Over 90% of jobs worldwide already have a digital component* and most jobs will soon require sophisticated digital skills. If governments equip girls with digital skills through prioritising education in ICT subjects, they will help girls thrive in economies where routine work has been automated and digital skills are prized.
Technology can also be a powerful tool for girls to become activists and lead change on issues that affect them. Social media platforms, for instance, allow activists to reach a wide audience and organise action towards common causes.
Technology as a promotion of women’s safety and rights
Furthermore, technology is essential to give women more means of communication and help raise awareness on gender-based violence and harassment. The internet can first provide young girls and women with health advice and basic sexual education, especially in remote areas.
For instance, mobile applications like Amaze, MYSD, or Real Talk provide women and girls with accurate information about sexual and reproductive health and rights without the need for intervention by adults or peers. Countless other initiatives have been launched to promote women’s sexual education, which is the first step to awareness on gender-based violence.
Technology can also save lives: emergency phone numbers and departments are available in most countries and can play a drastic role in protecting women that are subject to harassment or violence lives’ when they have access to appropriate resources. Digital tools could be used to begin dialogues with and between inhabitants of the most remote areas, including illiterate communities, and inform rural or isolate women and girls of their rights.
Digital tools create important connections between women and can strengthen movements and initiatives. For example, #metoo or #balancetonporc would never have happened without technology. These movements enable women to reach out regardless of their situations and to realize that they are not alone. Through the internet or social media, women can foster meaningful relations with each other.
Digital tools and the internet, potentially unsafe
However, with technology and the internet also come greater risks of cyber-harassment and this can be very unsafe for women. Violence against women is not always visible, and the UN estimates that 95% of harassment, abusive language and derogatory imagery online is aimed at women.
Women are 27 times more likely to be harassed online than men. Moreover, diminishing content is widely spread on online platforms and easily reaches young women: according to this 2017 survey, more than half of women aged between 18-29 years have reported having been sent sexually explicit images without their consent.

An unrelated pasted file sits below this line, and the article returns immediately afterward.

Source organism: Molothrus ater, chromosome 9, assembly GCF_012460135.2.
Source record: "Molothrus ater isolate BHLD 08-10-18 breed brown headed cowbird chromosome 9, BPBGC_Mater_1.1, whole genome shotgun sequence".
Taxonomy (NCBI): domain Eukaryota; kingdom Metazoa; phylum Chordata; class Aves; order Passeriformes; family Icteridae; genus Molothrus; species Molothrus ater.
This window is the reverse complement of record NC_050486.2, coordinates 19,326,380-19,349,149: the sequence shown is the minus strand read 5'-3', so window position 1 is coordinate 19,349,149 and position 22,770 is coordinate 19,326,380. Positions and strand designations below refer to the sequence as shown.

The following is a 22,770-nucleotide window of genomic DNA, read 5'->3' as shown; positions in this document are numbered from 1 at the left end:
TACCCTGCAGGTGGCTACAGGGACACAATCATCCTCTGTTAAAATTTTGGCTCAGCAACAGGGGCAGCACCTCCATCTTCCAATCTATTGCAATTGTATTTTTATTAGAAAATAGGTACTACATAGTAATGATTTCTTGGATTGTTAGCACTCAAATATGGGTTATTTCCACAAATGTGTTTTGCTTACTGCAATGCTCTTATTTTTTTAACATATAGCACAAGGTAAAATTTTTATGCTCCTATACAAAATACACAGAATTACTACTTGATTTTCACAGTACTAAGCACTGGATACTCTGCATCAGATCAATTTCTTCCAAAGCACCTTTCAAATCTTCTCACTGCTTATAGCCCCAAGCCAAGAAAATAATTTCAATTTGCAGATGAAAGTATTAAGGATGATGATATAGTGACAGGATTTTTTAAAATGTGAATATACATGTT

In order to tackle this issue, many guidelines have been issued and are being spread online to help women prevent or face these online issues. However, many perpetrators and victims’ peers still don’t understand that online violence is as real as the offline kind. It is essential that safety measures and policies in the digital world are strengthened and that online violence is recognized and designated as real violence by all of us.
The necessary remedial to today’s unequal technology distribution
Today, however, approximately 200 million more men than women have access to the internet, and women are 21% less likely to own a mobile phone. For all the reasons stated above and in order to enable technology-led women empowerment and gender equality, it is essential that we guarantee equal access to modern technology to women even in the most isolated areas of the world.
Moreover, bridging this gap could pose many new economic opportunities: The World Bank (2009) estimates that every 10% increase in access to broadband results in 1.38% growth in Gross Domestic Product (GDP) for developing countries. Many measures have already been taken to reduce the digital gender gap. For instance, some major tech companies (Facebook, Qualcomm, Samsung, Ericsson, Nokia, Opera and MediaTek) have initiated internet.org, a nonprofit organization that aims to expand the Internet globally.
Other initiatives are government-led: In Costa Rica, efforts to address the affordability barrier of the online world and reduce the costs of the internet have helped the country’s population go from only 28.4% with online access in 2007 to 66% in 2016.
Still, we have to double our efforts to further reduce this gap and remember that in the end, the internet and technology remain tools with advantages as well as challenges, and can promote women empowerment but also increase the frequency of sexual harassment or cyberbullying.
Therefore, it is essential that for the proper enabling of tech-led women empowerment and gender equality initiatives and movements, we work towards making digital tools like social media or the internet safer.